There’s a certain charm in the 300-year-old mud walls of Diego León’s half-dilapidated house in the south of France. The charm is, of course, in how someone probably built them with their own two hands to survive, according to Mr. León, who continues his home renovation today. The simple human husbandry has a primal beauty that’s humbling.
For his family, the work on the house has been something of a spiritual journey.
Mr. León, 26, and his wife, Joana, 24, are set on breathing new life into the walls of what was a hair salon a hundred years ago, in the center of a tiny village of 200 inhabitants. It later became a place for cows, pigs, and a vineyard where its former owners were dedicated wine producers. Then for the past 50 or 60 years until now, it was left to the mercy of Mother Nature after being abandoned.
Today, though, they have designs for a laundry room and two bathrooms. The master bedroom, guests’ lodgings, toilet, and shower are newly finished, equipped with all-new plumbing and modern amenities. There will be a comfy kitchen for chilling out and a modern workshop outside.
But they’re not out of the renovation woods quite yet.
The couple’s journey to living in their 3-centuries-old home began after setting out from their birth city of Barcelona, Spain, traveling to 50 different countries on adventures, now finally deciding to settle. Along the way, they revamped an ancient Spanish stone cabin, documenting it on YouTube, garnering an online following. It’s telling that they chose this quaint, quiet, and sublimely beautiful rural town as their final stop.
Then again, an offer like this one was hard to pass up.
“We didn’t have any time to think,” Mr. León told The Epoch Times, adding that they had to “say yes or no the same day.”
“If we don’t say anything, others are going to buy.”
All they knew was they wanted a cottage with a garden in France; the rest would take care of itself—as long as they worked hard and sweated with enough passion.
For 14,000 euros ($15,000) it was a steal. They snapped it up, and in July 2022, the house fell into the Leóns’ hands. For better or for worse.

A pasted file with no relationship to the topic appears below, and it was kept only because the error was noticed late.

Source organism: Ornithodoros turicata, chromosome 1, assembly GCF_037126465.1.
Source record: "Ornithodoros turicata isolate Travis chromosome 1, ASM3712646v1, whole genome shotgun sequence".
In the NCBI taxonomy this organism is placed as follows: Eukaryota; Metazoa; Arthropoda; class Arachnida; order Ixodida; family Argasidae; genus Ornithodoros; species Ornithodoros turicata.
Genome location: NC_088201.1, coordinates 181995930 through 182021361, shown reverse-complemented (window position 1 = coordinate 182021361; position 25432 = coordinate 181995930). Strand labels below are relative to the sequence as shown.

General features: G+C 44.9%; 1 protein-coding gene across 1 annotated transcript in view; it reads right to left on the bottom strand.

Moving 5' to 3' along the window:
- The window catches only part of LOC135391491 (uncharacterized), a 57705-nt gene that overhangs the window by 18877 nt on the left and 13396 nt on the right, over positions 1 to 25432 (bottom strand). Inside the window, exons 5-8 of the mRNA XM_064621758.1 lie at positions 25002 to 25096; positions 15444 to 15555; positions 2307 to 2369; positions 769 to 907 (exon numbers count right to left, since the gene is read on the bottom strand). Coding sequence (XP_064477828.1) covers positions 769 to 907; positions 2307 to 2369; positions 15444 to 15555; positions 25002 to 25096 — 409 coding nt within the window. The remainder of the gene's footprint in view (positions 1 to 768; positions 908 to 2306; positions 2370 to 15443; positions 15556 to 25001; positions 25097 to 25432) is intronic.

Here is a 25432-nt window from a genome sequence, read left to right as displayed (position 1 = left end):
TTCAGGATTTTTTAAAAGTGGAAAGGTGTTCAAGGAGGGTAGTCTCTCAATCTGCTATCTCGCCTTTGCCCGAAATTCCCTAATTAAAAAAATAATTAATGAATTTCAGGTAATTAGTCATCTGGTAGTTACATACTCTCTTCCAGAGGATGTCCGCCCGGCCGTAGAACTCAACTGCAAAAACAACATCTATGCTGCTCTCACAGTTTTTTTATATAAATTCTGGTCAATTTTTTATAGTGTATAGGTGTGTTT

It fully looked the part of a timeless country cottage—it’s among the oldest in town. The most pressing task was replacing the caved-in tile roof—a job made more difficult since the solid wood beams were completely rotted. It was hard to find any part that wasn’t rotten. All the furniture showed signs of rodent infestation; little seemed salvageable. The last family who inherited it from their elderly parents had been intent on demolition. What had the Leóns gotten themselves into?
In fact, they were stalwart about moving in. First, they secured a base renting a house nearby, making daily forays into their warzone of a property. It was more like a demolition. They spent three months tearing up the old roof and replacing it with a new tile one—most roofs in southern France are a charming ochre-red clay. They removed heaps of debris and busted furniture, using their small car (that’s all they had) to haul it out. And all the old walls came down. Well, almost all.
“I have still preserved some of the old mud walls,” Mr. León said, noting that they could be 300 years old. They will also preserve the deluxe-sized antique fireplace and mantle.
It took a further three months of battling back the ancient mess to secure a bedroom—establishing their new base—and modern bathroom.
“We want to live in the house so we can stop paying rent,” he said. “On Dec. 31—that’s the last day of the year—we moved into the house.”
And moving in made all the difference, as now they could wake, have breakfast, and tackle the renovation right from dawn.
“It was hard, we work 14 hours every day,” the Spaniard said. “It has been hard but we love to say that we did this ourselves.”
Sometimes it all seems daunting, though.
“Every morning I wake up; for the moment I still see everything I need to do,” he said. “I don’t really see what I did, but I know I did a lot.”
The couple get reinvigorated by their jubilating followers on YouTube.
The toughest obstacles were those requiring professional trade skills that they lacked. YouTube tutorials gave access to professional advice and helped a lot, Mr. León said. Jobs like installing electrical were inherently risky.
Most difficult of all was pouring concrete for the floors, foundations, and beams.
All told, the house cost them 40,000 euros ($43,200)—so far, that is. Mr. León suspects the project will take another two years.
As for the rewards, the couple’s garden, for one, has yielded tangible and tasty benefits this year—including tomatoes, potatoes, jalapenos, and habanero peppers. Their idyllic pastoral setting is perfect for their five chickens, which supply fresh eggs. And, of course, there are more perks to living in the south of France.
But beyond healthy sustenance, the traditional, friendly people, the gorgeous weather, the scenery, and quiet lifestyle, their home renovation venture has also furnished insight into human existence—a primordial, spiritual discovery for Mr. León.
Since time immemorial, humans have, without any professional skills, built their own homes with their own God-given hands.
“It’s something that we did for many years,” he said, adding that he laments how “we don’t do it anymore.”
“Now we can pay for someone to do it. So personally, I love to do it.”